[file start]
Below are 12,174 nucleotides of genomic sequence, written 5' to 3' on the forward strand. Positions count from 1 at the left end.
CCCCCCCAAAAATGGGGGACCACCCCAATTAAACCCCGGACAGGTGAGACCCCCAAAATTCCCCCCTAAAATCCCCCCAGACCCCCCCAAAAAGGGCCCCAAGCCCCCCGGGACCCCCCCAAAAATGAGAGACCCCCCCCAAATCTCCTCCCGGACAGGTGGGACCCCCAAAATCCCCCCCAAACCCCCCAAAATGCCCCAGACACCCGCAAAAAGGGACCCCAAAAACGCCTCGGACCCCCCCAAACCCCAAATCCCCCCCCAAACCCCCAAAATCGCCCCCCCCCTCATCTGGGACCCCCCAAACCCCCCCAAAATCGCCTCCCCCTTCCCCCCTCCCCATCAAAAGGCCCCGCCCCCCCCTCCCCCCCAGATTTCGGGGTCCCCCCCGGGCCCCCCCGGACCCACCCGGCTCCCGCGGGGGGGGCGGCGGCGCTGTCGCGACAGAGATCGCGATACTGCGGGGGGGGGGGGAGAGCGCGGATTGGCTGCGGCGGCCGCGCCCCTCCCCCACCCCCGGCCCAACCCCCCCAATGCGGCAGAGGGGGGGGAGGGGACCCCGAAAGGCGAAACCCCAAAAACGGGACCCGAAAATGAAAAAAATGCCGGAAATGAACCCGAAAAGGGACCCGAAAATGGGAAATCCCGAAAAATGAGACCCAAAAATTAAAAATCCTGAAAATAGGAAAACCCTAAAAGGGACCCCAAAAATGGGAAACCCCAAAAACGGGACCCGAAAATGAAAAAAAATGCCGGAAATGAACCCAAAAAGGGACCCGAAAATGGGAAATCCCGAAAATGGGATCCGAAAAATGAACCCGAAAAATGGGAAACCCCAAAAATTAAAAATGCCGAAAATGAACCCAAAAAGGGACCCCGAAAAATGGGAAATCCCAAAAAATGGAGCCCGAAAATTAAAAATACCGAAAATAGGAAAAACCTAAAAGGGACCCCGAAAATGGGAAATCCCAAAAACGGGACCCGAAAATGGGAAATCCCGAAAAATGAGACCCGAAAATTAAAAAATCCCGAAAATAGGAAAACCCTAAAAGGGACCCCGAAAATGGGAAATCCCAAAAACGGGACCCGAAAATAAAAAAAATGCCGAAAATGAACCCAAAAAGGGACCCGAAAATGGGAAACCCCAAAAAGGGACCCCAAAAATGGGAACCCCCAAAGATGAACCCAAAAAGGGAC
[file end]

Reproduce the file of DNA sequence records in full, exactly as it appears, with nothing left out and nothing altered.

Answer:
Below are 12,174 nucleotides of genomic sequence, written 5' to 3' on the forward strand. Positions count from 1 at the left end.
CCCCCCCAAAAATGGGGGACCACCCCAATTAAACCCCGGACAGGTGAGACCCCCAAAATTCCCCCCTAAAATCCCCCCAGACCCCCCCAAAAAGGGCCCCAAGCCCCCCGGGACCCCCCCAAAAATGAGAGACCCCCCCCAAATCTCCTCCCGGACAGGTGGGACCCCCAAAATCCCCCCCAAACCCCCCAAAATGCCCCAGACACCCGCAAAAAGGGACCCCAAAAACGCCTCGGACCCCCCCAAACCCCAAATCCCCCCCCAAACCCCCAAAATCGCCCCCCCCCTCATCTGGGACCCCCCAAACCCCCCCAAAATCGCCTCCCCCTTCCCCCCTCCCCATCAAAAGGCCCCGCCCCCCCCTCCCCCCCAGATTTCGGGGTCCCCCCCGGGCCCCCCCGGACCCACCCGGCTCCCGCGGGGGGGGCGGCGGCGCTGTCGCGACAGAGATCGCGATACTGCGGGGGGGGGGGGAGAGCGCGGATTGGCTGCGGCGGCCGCGCCCCTCCCCCACCCCCGGCCCAACCCCCCCAATGCGGCAGAGGGGGGGGAGGGGACCCCGAAAGGCGAAACCCCAAAAACGGGACCCGAAAATGAAAAAAATGCCGGAAATGAACCCGAAAAGGGACCCGAAAATGGGAAATCCCGAAAAATGAGACCCAAAAATTAAAAATCCTGAAAATAGGAAAACCCTAAAAGGGACCCCAAAAATGGGAAACCCCAAAAACGGGACCCGAAAATGAAAAAAAATGCCGGAAATGAACCCAAAAAGGGACCCGAAAATGGGAAATCCCGAAAATGGGATCCGAAAAATGAACCCGAAAAATGGGAAACCCCAAAAATTAAAAATGCCGAAAATGAACCCAAAAAGGGACCCCGAAAAATGGGAAATCCCAAAAAATGGAGCCCGAAAATTAAAAATACCGAAAATAGGAAAAACCTAAAAGGGACCCCGAAAATGGGAAATCCCAAAAACGGGACCCGAAAATGGGAAATCCCGAAAAATGAGACCCGAAAATTAAAAAATCCCGAAAATAGGAAAACCCTAAAAGGGACCCCGAAAATGGGAAATCCCAAAAACGGGACCCGAAAATAAAAAAAATGCCGAAAATGAACCCAAAAAGGGACCCGAAAATGGGAAACCCCAAAAAGGGACCCCAAAAATGGGAACCCCCAAAGATGAACCCAAAAAGGGAC